Although firmly rooted in psychedelic rock, 54 Seconds excels at creating catchy, well-crafted pop songs.
Consisting of Spencer Gibb (guitar/vocal/songwriter), Stewart Cochran (keys, backing vocals), Rachel Loy (bass, backing vocals), and Jeff Botta (drums, percussion), 54 Seconds has a wide variety of sounds with which to weave their musical fabric. Gibb’s songs are accessible yet deep, with poignant stories and infectious hooks. Loy’s voice provides an excellent counterpoint to Gibb’s. And Cochran, who by day plays piano for ballet and modern dance performances, brings the keyboards to the fore in a way that I wish more bands would.
Gibb is the creative center of the band, writing lyrics and singing lead vocals. Despite being the son of legendary Bee Gee Robin Gibb, he’s determined to make it the old-fashioned way – by traveling around the country and playing at clubs like Rehab and Cicero’s .
Although regulars to the Austin scene (having snagged an SXSW award for Best Music Video ), 54 Seconds recently embarked on their first national tour to promote their new album, Postcards from California .
I had the pleasure of seeing them perform at Rehab last Saturday, where I filmed them playing Dirty Little Secret (video above), That’s How I Roll , and California . Before the gig, we walked up to Tompkins Square Park, where I had the opportunity to ask them a few questions. (Our Q&A after the jump.)
neighborbeeblog (NBB) : So, I’ve heard that Austin is sort of this big melting-pot for musicians.
Gibb : It used to be more so, for sure. When I first moved there, there was definitely a lot more of that. It had more of that underground, sort of hippie mentality … it’s become a little less like that now, but it’s still an amazing place to be creative with people and run things cost-effectively.
NBB : Tell me about the new album, Postcards From California. Spencer, you were saying that it’s more stripped-down than your previous albums, more of a raw sort of feel?
Gibb : Yeah it is, it is. There was a lot more live stuff that went into it. The record before was very melancholy, very psychedelic. And this is definitely more of a pop record, for sure.
Cochran : The previous record was more of a studio record, a sound canvas. I mean, these songs play themselves live, because we kinda cut them that way.
Gibb : There’s different aspects to it. It’s more in-your-face. There’s a lot of vocal interplay with Rachel and I. That often comes to the front, the dueling lead vocals – the harmony textures from her in the back that give it a “sparkling” quality.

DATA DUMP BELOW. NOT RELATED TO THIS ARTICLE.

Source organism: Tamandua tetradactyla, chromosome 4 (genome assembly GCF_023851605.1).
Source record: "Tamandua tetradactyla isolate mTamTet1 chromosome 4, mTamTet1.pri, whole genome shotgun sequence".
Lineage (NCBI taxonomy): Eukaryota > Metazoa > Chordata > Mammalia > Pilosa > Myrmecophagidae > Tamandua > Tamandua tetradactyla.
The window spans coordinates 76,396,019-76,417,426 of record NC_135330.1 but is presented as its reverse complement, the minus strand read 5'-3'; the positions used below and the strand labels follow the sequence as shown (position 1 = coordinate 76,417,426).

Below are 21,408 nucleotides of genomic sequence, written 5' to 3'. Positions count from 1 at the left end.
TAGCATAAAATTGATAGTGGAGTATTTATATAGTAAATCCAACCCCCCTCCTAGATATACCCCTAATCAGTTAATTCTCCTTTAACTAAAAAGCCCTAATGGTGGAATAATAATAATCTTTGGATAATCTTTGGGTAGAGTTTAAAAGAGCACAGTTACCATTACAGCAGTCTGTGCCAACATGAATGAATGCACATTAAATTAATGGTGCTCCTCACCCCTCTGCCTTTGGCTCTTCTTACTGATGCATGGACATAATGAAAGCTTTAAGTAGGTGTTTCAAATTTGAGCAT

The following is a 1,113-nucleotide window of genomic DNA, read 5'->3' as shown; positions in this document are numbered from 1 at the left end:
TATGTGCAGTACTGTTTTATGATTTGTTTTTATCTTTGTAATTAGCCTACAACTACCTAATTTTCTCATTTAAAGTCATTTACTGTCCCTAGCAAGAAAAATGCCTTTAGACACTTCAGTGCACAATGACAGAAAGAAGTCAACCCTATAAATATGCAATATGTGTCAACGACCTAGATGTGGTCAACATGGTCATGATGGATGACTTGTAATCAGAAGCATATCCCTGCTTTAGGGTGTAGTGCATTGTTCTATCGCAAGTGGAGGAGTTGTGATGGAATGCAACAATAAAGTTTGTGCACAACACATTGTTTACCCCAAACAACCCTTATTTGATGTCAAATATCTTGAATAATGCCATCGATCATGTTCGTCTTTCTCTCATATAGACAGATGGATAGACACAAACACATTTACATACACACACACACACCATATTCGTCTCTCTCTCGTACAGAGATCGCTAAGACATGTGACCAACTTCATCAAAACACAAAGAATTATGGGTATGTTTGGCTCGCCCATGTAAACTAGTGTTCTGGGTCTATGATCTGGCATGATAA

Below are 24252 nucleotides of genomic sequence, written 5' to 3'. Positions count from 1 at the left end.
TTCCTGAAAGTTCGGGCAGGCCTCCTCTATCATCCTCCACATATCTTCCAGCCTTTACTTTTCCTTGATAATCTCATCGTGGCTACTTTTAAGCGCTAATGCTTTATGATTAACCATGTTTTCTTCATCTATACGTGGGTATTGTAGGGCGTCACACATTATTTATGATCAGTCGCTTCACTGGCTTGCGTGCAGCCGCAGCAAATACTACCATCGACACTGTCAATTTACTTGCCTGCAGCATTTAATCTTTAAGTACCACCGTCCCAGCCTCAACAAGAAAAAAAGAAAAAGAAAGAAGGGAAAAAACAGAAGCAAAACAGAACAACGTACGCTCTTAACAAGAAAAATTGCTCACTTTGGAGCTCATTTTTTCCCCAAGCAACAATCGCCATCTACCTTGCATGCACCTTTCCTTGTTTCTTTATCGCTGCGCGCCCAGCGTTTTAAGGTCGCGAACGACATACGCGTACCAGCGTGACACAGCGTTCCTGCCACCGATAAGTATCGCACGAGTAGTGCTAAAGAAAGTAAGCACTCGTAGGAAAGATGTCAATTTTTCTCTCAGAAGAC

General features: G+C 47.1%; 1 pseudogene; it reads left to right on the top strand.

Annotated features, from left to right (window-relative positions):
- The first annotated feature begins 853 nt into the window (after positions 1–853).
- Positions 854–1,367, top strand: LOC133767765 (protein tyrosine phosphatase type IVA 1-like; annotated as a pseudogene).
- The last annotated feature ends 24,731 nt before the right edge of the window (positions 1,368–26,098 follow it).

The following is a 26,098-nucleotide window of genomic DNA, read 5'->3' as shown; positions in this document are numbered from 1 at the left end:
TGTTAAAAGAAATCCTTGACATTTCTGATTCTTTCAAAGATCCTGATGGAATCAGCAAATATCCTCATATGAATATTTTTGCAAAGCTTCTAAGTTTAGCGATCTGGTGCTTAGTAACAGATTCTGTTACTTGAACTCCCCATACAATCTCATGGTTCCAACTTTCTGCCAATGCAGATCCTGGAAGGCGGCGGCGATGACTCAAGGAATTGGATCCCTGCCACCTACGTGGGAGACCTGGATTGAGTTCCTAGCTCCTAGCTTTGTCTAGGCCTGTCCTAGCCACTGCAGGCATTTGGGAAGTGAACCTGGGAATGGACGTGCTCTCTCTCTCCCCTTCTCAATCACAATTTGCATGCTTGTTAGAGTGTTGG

NBB : So, Spencer – growing up in a musical family, did they encourage you to seek a career in music, or was it more of a “no, no, don’t do what we did” kind of thing?
Gibb : No, there wasn’t a whole lot of encouragement. On my father’s level, his attitude was “you know, you’ve really got to think about, is this a business that you want to get into? It’s a shitty business, it’s a lot of hit-or-miss, it’s a real struggle.” I mean, these were guys that came from nothing, and struggled for a long time. And then they had some success, and then they had none, and then they had some incredible success again. And it had been a long, long road for them, and, you know, dealing with a lot of really sort of crappy people along the way. … My mother was a lot more enthusiastic about it, which was odd to me, ’cause she was sort of usually the straight-and-narrow person. I mean, the cool thing about having a family like that is that there are people you can go to talk to when things really suck. Especially my uncles were great with that, you know, “hang in there, keep doing what you’re doing. Keep writing, keep playing, keep loving it.”
NBB : So any thoughts about being on the road, places that you’ve played?
Botta : Actually, it’s been really fantastic, I mean, the hospitality that we’ve gotten on this tour has been absolutely fucking ridiculous. It has been so great, we’ve been treated so well, in so many places. … And that really goes further than anything, you know, even further than, like, having great shows as opposed to bad shows. Just having somebody make you feel at home somewhere that’s 1500 miles away from your house. It just makes all the fucking difference in the world. It really, really does.
Next Friday, celebrated Brooklyn band Apes and Androids will play a long-awaited gig at the Bowery Ballroom . Come and join us for their unique blend of early-70s glam rock and 21st-century dance sensibilites.